Misaki Murakami hardly expected to see his soccer ball again. He lost it last March in Japan's devastating tsunami. It was a special momento from old friends.
"I was transferred to another school after third grade and my homeroom teacher and classmates gave the ball to me," says Misaki.
But more than 5,000 km away in Alaska, a beachcomber found what turned out to be Misaki's ball. More than a year later it washed ashore on tiny Middleton Island where radar technician David Baxter found it. Baxter's wife translated the name of the school written in Japanese and that lead the couple to Misaki.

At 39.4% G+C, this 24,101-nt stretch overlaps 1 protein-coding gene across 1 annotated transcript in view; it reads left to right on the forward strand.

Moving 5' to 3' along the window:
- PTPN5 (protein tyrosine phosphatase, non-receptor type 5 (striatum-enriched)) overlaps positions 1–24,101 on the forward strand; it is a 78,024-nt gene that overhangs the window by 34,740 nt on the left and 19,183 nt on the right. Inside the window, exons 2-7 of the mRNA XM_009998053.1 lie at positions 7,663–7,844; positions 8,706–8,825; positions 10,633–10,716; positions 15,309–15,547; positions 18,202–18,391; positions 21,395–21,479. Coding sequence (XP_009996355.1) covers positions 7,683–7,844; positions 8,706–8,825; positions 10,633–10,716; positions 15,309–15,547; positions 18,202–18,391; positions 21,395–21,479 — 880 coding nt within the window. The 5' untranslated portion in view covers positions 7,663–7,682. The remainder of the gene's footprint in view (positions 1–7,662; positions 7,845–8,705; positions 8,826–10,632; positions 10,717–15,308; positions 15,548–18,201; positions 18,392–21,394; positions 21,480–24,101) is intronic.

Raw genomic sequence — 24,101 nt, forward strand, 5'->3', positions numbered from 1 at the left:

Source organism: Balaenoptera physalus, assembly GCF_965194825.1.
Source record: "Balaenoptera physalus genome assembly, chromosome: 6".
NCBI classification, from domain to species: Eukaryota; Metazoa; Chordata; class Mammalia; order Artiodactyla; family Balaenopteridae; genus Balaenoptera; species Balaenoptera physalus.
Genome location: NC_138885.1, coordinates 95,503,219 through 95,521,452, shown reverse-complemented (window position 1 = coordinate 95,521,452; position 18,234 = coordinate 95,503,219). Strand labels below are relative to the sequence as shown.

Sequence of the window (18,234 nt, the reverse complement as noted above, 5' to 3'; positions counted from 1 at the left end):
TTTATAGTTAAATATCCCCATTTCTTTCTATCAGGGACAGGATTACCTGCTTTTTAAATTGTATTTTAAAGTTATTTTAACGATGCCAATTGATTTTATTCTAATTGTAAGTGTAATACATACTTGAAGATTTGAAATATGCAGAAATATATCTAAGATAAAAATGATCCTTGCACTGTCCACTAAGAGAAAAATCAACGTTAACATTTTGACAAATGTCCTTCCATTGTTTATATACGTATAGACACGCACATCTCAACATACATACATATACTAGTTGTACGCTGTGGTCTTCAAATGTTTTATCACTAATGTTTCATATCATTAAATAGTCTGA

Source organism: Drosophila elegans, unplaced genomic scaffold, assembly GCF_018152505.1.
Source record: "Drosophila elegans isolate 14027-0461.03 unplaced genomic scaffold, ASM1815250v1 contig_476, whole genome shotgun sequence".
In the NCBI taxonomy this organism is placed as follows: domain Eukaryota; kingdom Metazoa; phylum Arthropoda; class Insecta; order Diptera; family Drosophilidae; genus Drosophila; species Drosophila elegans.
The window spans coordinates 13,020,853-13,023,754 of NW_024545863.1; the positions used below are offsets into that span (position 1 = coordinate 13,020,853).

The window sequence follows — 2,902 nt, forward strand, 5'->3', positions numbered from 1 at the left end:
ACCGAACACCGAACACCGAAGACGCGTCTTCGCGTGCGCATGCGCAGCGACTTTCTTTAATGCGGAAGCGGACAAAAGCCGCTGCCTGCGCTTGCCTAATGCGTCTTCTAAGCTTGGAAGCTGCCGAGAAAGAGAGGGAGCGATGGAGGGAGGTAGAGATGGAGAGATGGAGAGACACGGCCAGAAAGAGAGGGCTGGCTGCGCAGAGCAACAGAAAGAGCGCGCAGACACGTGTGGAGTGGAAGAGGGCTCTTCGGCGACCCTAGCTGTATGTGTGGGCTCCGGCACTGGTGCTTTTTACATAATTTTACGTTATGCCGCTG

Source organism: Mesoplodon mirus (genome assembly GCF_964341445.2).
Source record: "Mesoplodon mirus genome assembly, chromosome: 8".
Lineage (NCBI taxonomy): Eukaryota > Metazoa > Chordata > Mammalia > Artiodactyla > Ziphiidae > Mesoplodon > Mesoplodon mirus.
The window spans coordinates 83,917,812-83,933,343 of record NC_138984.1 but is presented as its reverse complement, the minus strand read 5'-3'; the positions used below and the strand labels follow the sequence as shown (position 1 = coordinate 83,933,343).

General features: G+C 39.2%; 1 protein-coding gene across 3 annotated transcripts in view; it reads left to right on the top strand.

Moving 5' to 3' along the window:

"I tried to get the ball back to him or his family and I just wanted to help the young man try to piece his life back together," says Baxter.
"I didn't even imagine that my soccer ball would reach Alaska, thousands of kilometres away from Japan. It is my treasure," adds Misaki.
He says he can't wait to get his old school momento back.
"It has been hard to find my own belongings after the earthquake, but I am very happy that my soccer ball has been found and is coming back to me."
The soccer ball is probably the first tsunami object returned to its owner in Japan.